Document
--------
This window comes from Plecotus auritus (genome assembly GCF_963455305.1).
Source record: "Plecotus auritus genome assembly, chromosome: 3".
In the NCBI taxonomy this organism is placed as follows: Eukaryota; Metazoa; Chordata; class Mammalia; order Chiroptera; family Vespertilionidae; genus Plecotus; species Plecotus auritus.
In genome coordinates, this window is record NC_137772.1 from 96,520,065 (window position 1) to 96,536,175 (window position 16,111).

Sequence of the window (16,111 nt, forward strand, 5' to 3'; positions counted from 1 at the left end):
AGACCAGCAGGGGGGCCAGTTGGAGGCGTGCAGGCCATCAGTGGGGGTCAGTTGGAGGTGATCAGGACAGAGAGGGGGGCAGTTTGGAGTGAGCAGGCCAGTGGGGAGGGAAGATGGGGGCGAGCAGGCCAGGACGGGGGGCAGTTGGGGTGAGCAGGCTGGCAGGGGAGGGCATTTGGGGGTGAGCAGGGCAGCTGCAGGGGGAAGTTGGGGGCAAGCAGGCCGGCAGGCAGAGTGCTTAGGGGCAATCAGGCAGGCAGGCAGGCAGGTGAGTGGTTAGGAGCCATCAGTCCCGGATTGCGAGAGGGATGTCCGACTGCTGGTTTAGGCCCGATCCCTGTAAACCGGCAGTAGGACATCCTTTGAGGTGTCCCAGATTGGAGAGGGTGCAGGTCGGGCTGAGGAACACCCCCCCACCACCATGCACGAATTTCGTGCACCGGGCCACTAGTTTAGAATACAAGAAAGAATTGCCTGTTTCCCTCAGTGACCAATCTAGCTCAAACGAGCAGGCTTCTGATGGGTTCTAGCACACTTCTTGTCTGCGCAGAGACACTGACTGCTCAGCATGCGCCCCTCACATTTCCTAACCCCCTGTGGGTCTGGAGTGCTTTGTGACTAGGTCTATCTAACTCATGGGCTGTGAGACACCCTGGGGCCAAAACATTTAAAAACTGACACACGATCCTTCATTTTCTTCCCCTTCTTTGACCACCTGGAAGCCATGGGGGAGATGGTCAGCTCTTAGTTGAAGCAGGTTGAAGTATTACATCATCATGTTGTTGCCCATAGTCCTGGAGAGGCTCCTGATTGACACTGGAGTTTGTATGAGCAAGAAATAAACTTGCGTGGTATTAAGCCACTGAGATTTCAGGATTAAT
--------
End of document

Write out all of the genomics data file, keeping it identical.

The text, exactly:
This window comes from Plecotus auritus (genome assembly GCF_963455305.1).
Source record: "Plecotus auritus genome assembly, chromosome: 3".
In the NCBI taxonomy this organism is placed as follows: Eukaryota; Metazoa; Chordata; class Mammalia; order Chiroptera; family Vespertilionidae; genus Plecotus; species Plecotus auritus.
In genome coordinates, this window is record NC_137772.1 from 96,520,065 (window position 1) to 96,536,175 (window position 16,111).

Sequence of the window (16,111 nt, forward strand, 5' to 3'; positions counted from 1 at the left end):
AGACCAGCAGGGGGGCCAGTTGGAGGCGTGCAGGCCATCAGTGGGGGTCAGTTGGAGGTGATCAGGACAGAGAGGGGGGCAGTTTGGAGTGAGCAGGCCAGTGGGGAGGGAAGATGGGGGCGAGCAGGCCAGGACGGGGGGCAGTTGGGGTGAGCAGGCTGGCAGGGGAGGGCATTTGGGGGTGAGCAGGGCAGCTGCAGGGGGAAGTTGGGGGCAAGCAGGCCGGCAGGCAGAGTGCTTAGGGGCAATCAGGCAGGCAGGCAGGCAGGTGAGTGGTTAGGAGCCATCAGTCCCGGATTGCGAGAGGGATGTCCGACTGCTGGTTTAGGCCCGATCCCTGTAAACCGGCAGTAGGACATCCTTTGAGGTGTCCCAGATTGGAGAGGGTGCAGGTCGGGCTGAGGAACACCCCCCCACCACCATGCACGAATTTCGTGCACCGGGCCACTAGTTTAGAATACAAGAAAGAATTGCCTGTTTCCCTCAGTGACCAATCTAGCTCAAACGAGCAGGCTTCTGATGGGTTCTAGCACACTTCTTGTCTGCGCAGAGACACTGACTGCTCAGCATGCGCCCCTCACATTTCCTAACCCCCTGTGGGTCTGGAGTGCTTTGTGACTAGGTCTATCTAACTCATGGGCTGTGAGACACCCTGGGGCCAAAACATTTAAAAACTGACACACGATCCTTCATTTTCTTCCCCTTCTTTGACCACCTGGAAGCCATGGGGGAGATGGTCAGCTCTTAGTTGAAGCAGGTTGAAGTATTACATCATCATGTTGTTGCCCATAGTCCTGGAGAGGCTCCTGATTGACACTGGAGTTTGTATGAGCAAGAAATAAACTTGCGTGGTATTAAGCCACTGAGATTTCAGGATTAAT